The ability to read and write remains one of the great divides between the haves and the have-nots, even in 2020.
What does it mean to be literate? In the simplest terms, an individual is considered to be literate if he or she can read and write. Now that we’ve established what it means to be literate, let’s ponder a few questions. Does every person living in the United States deserve to be become literate? In other words, does this ability to read and write become something of a civil right? If our civil rights were designed to protect us from unfair treatment, then it stands to reason that people who are not given this opportunity are being denied access to life, liberty and the pursuit of happiness. There are many questions concerning such a seemingly simplistic topic, but this is one of the most important issues we face in today’s society. Literacy remains one of the great divides between the haves and the have-nots. This should not be the case in 2020.
As I’ve worked with students over the past 25 years, I’ve personally found that literacy is a skill that determines the quality of life for most of them. While I don’t have the specific statistics to share, all you have to do is read or listen to see the impact of illiteracy in our country today. Think for one minute what it must be like to not have the ability to read. You visit a grocery store, and you can only identify what you need by the packaging. You buy a car, but you can’t read the contract. You buy a house or rent an apartment, and you can’t read the details. No wonder people get into difficult situations. The saddest part of all is watching students struggle with reading text when they haven’t been given the tools they need or, worst of all, being wired differently and not having the prerequisite skills needed for their brain to access the text adequately.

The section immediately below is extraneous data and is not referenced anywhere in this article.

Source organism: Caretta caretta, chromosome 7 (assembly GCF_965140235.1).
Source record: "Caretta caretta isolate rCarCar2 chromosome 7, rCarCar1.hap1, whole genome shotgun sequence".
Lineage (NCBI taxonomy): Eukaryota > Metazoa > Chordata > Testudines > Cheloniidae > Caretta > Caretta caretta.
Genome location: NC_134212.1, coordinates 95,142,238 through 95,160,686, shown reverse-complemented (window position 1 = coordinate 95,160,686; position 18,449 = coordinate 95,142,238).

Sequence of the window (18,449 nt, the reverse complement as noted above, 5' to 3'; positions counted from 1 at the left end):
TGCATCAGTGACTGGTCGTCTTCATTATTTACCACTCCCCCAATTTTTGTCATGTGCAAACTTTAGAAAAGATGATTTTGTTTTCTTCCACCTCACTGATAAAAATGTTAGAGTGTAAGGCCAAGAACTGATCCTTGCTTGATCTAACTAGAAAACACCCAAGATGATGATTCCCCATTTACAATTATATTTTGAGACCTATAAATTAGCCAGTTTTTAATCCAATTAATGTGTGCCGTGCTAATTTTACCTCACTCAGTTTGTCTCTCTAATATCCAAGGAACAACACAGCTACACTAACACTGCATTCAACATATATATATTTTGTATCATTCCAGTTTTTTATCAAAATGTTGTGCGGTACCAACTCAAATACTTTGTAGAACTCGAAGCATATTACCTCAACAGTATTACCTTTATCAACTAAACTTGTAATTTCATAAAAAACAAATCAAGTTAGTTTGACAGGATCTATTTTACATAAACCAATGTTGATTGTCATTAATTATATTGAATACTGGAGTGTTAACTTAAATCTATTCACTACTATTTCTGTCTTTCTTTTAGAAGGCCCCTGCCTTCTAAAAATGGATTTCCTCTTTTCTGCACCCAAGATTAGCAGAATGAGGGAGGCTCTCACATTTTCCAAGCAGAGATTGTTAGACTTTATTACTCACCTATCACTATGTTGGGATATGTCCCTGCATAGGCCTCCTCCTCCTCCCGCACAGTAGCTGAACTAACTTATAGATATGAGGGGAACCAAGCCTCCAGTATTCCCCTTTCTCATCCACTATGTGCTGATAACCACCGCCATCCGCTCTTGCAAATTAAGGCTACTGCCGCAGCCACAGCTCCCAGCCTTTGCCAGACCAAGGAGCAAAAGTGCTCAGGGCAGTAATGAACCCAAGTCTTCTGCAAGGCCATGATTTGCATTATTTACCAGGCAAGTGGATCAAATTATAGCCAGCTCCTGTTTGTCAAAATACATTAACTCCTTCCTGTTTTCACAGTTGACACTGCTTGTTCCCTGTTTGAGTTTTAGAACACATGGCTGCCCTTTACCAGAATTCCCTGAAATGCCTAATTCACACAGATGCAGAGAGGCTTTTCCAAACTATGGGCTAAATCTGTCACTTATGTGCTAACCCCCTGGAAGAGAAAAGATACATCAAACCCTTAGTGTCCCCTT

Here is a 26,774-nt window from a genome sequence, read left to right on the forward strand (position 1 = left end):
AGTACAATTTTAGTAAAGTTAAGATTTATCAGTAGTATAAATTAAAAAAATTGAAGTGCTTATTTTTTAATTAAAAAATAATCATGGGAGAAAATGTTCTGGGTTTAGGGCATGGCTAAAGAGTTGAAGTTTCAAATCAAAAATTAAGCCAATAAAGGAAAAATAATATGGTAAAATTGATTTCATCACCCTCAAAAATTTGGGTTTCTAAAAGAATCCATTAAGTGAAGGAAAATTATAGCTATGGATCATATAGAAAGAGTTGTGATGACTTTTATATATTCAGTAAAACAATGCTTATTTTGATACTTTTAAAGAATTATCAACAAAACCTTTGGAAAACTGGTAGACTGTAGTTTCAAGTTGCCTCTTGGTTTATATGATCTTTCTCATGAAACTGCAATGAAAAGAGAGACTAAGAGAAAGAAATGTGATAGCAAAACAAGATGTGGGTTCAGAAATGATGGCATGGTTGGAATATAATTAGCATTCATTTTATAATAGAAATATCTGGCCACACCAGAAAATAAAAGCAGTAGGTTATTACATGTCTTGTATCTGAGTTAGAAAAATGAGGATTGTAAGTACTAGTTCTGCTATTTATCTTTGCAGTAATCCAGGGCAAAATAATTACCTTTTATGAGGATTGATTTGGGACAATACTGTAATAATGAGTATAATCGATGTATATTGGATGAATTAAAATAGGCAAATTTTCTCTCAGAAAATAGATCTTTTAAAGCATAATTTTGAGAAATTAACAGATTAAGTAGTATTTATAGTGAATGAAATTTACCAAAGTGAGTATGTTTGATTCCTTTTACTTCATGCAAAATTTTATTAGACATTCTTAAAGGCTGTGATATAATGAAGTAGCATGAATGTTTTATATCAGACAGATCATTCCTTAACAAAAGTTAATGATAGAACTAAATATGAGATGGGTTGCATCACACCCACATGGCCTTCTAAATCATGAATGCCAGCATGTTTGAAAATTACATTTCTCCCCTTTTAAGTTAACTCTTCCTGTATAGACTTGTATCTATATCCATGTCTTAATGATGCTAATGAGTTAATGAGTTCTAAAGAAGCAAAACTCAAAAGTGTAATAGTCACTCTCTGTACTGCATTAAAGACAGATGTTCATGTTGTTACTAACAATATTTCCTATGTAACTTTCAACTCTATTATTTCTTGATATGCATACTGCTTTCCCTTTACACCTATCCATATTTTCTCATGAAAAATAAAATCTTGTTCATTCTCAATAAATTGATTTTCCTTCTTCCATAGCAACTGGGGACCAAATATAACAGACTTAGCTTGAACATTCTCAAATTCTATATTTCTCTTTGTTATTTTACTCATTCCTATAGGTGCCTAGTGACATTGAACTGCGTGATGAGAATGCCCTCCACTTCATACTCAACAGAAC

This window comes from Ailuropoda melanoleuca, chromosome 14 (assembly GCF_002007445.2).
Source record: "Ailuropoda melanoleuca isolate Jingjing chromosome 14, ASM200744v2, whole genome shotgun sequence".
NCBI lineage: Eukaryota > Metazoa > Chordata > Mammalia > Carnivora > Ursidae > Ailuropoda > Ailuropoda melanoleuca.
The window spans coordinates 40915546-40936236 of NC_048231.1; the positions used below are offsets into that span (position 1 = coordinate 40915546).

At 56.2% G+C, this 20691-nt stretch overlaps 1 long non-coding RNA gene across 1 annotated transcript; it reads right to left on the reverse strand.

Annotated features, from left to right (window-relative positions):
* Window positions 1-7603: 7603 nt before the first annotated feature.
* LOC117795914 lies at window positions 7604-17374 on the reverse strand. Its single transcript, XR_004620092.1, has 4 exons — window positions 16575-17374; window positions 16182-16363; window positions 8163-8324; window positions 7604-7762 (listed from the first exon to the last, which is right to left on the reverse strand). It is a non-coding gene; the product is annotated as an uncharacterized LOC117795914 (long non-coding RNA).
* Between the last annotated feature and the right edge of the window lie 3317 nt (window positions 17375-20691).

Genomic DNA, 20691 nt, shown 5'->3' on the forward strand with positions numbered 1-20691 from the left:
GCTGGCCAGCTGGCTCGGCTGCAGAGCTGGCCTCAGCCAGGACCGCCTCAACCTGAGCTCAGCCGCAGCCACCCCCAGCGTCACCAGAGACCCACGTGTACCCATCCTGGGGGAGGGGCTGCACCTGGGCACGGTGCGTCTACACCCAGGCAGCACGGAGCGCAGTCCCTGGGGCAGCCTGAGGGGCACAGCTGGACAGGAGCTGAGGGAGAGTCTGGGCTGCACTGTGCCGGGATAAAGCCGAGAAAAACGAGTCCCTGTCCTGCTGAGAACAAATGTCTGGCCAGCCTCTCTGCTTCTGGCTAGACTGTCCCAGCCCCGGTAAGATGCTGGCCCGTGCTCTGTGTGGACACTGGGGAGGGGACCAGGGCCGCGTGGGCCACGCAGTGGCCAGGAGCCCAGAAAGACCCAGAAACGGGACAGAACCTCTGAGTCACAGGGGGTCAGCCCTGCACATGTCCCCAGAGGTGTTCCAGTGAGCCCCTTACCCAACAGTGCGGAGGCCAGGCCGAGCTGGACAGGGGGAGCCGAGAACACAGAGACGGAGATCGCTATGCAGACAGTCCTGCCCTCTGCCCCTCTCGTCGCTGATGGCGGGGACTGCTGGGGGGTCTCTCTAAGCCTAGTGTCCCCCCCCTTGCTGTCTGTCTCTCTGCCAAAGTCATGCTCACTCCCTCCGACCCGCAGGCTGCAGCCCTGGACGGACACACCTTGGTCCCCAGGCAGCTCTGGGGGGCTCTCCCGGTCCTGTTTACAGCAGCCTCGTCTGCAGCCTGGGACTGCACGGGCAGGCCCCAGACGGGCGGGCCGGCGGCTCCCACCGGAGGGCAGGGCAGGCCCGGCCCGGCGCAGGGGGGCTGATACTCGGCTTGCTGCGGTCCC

All of this to say: Why in the world is this still the case in the United States? We push for access to technology, yet we ignore the most important part of using it. You must be able to read. Putting the technology in the hands of students is a worthwhile pursuit, but if they do not have the skills to read and unlock the meaning to words, it all becomes moot. When did we become a nation that “acts” to equip people, even as it continues to limit them by withholding the most important right—the right to read?
“We push for access to technology, yet we ignore the most important part of using it. You must be ableDr. Kim Coady
Dr. Kim Coady is the former principal at East Newton Elementary School. She earned her bachelor’s, master’s and specialist’s degrees in early childhood education from Georgia College and State University and her PhD in Teaching and Learning: Language and Literacy at Georgia State University.
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